All this week, the BBC World Service's World Today programme has been talking to women in jobs traditionally associated with men.
On Friday, the programme hears from Tahany Al-Gebaly, Egypt's first woman Supreme Court judge.
My presence in the court is, I suppose, part of the process restoring Egyptian women to their rightful place in our society.
In the past, women in Egypt have been leaders, both during the rule of the pharaohs and in Islamic times.
But we have been absent from the judiciary since Egypt started its modern history roughly a century ago.
The truth is, I studied law because I wanted to be a solicitor. I always admired the profession because it would give me a large degree of freedom - freedom to be able to choose the cases I work on.
Of course, there were difficulties, challenges, confrontations and battles in my professional life.
In our society, we went through times in the past when the role of women went backwards. And in general, people are convinced women are less capable than men doing the same things, especially lawyers.
There were some pioneers that prepared the ground before me, but I still had a hard time because of the prevailing culture and the dirty wars launched against me by people who did not like the competition.
Also, because I used to have strong links with political opposition, I was under great pressure and had to pay a price for it.
When I was elected as a member of the board of solicitors bar most of the other members were supporters of political Islam.
They used to say, do not underestimate her ability. That for me was a success in itself. We seem to assume that Egyptian society is backward and does not accept the idea of women improving their position.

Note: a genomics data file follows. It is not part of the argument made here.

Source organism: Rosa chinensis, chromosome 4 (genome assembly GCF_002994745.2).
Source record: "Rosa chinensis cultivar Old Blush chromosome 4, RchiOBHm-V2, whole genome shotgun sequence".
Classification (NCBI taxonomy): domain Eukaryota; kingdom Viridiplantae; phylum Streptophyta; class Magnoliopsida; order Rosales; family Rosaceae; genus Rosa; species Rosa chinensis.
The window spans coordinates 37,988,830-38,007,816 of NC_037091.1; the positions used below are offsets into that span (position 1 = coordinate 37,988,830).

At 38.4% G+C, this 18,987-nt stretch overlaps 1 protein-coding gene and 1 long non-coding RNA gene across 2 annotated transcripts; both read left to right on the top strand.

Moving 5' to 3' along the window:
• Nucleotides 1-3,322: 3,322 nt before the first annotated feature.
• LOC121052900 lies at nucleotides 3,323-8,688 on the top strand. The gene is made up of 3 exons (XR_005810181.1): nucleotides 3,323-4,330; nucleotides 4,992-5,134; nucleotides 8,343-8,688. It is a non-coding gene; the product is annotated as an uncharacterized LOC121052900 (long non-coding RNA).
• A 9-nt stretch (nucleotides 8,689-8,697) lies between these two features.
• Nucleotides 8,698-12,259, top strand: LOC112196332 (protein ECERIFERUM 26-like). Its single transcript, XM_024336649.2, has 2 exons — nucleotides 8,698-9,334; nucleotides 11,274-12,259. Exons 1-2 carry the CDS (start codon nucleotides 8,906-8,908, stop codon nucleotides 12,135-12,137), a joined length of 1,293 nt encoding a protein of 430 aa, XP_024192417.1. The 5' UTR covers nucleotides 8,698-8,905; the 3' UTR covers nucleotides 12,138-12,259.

I was surprised by the fact that most people welcomed the idea of a woman judge on the Supreme Court.
Women have been absent from the judiciary, says Tahany Al-Gebaly
In essence, the Egyptian people are civilised and they respect any woman who is able to do a responsible job and do it well.
While the mass of the population was much in favour of the improved role of women, the intellectuals were still divided about it.
The appointment came as a complete surprise. It was a secret very well kept by the ministry of justice. I did not even know my name was on the list of candidates.
I was both happy and very concerned. First, I had to give up my job as a lawyer, which I liked a lot. On the other hand, I was ecstatic that I was finally about to fulfil the dream of an Egyptian woman becoming a judge.
We were wondering how long women would be kept away from this position. Citizens should have full rights in a modern constitutional state. It does not matter if you are a man or a woman.
If we adopt the concept of equal opportunities, we can change the face of Egypt.